We share our world with lots of people and people can and do impact our lives in positive and negative ways. Our job is to weather the storms with dignity, honesty, and clarity, while remaining as humble, open-minded, and compassionate as we can with what we know. And when we find life is still difficult and doesn’t make sense, it might mean we don’t yet have the necessary tools or skills, or that we weren’t given the entire story with which to make a decision. So we forgive ourselves and others, and try to understand with an open heart, a newly-expanded heart, which is entirely possible and worth growing.

Writers, check out Academia; you just might find what you’re searching for. Happy writing to you!

https://www.academia.edu

About Eleanor

ellie

Puerto Rican-born novelist, Eleanor Parker Sapia, was raised in the United States, Puerto Rico, and Europe. Eleanor’s careers as an artist, counselor, alternative health practitioner, Spanish language family support worker and a refugee case worker, continue to inspire her stories.

Eleanor’s debut novel, ‘A Decent Woman, set in turn of the nineteenth century Puerto Rico, was selected as 2015 July Book of the Month for Las Comadres & Friends National Latino Book Club. Eleanor is featured in the anthology, ‘Latina Authors and Their Muses’, edited by Mayra Calvani, and in the soon-to-be released anthology, Organic Coffee, Haphazardly Literary Society, edited by Allie Burke. Eleanor is a proud member of Las Comadres Para Las Americas, PEN America, The National Association of Professional Women, and the Historical Novel Society. She is a contributing writer at Organic Coffee, Haphazardly Literary Society. When not writing, she loves facilitating creativity groups, reads, and tells herself she is making plans to walk El Camino de Santiago de Compostela a second time.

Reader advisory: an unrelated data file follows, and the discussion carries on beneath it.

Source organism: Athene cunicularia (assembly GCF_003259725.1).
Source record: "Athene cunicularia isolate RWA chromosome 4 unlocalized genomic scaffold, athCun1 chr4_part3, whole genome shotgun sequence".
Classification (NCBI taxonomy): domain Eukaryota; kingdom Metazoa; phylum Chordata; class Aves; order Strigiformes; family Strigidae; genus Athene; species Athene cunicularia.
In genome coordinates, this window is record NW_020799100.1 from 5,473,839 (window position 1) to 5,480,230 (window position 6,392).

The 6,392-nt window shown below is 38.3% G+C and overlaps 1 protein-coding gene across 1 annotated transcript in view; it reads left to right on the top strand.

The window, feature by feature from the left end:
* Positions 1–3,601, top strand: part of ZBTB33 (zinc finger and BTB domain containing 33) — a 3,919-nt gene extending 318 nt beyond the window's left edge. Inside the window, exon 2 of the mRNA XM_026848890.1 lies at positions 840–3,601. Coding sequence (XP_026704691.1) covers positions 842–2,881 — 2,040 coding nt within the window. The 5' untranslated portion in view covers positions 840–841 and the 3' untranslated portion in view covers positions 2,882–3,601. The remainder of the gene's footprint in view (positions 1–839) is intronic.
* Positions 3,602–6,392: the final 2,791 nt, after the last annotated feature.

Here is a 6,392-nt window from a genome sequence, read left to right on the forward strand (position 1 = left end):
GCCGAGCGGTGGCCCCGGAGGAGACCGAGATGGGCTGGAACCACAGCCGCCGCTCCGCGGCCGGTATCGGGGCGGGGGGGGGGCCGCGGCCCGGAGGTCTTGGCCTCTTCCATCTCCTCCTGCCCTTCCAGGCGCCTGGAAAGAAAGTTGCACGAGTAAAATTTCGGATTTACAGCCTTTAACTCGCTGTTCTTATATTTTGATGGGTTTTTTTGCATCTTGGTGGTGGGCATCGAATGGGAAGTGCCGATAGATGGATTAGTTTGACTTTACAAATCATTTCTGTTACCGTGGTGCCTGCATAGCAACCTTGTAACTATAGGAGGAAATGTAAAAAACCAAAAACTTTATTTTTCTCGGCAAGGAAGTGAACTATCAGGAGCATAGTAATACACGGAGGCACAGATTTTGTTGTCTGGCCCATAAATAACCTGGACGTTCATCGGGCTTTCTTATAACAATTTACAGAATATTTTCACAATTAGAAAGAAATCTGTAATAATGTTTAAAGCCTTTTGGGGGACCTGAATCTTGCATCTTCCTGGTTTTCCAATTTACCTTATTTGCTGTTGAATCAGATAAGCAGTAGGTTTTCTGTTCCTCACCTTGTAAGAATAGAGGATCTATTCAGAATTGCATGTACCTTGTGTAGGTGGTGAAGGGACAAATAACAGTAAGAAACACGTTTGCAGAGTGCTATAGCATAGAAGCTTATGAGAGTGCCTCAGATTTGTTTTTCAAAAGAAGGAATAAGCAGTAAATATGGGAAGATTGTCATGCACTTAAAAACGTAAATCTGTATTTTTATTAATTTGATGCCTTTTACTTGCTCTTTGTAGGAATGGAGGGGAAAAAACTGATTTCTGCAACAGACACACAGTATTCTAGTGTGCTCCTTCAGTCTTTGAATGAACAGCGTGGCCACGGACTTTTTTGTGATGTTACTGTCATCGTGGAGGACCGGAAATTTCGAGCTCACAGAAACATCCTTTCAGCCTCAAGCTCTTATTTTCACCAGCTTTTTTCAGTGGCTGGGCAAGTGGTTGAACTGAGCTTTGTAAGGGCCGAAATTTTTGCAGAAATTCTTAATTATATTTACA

Eleanor adores her two adult children and currently lives in West Virginia, where she is happily writing her second novel, ‘The Lament of Sister Maria Inmaculada’.

http://www.amazon.com/Decent-Woman-Eleanor-Parker-Sapia-ebook/dp/B00TUP47W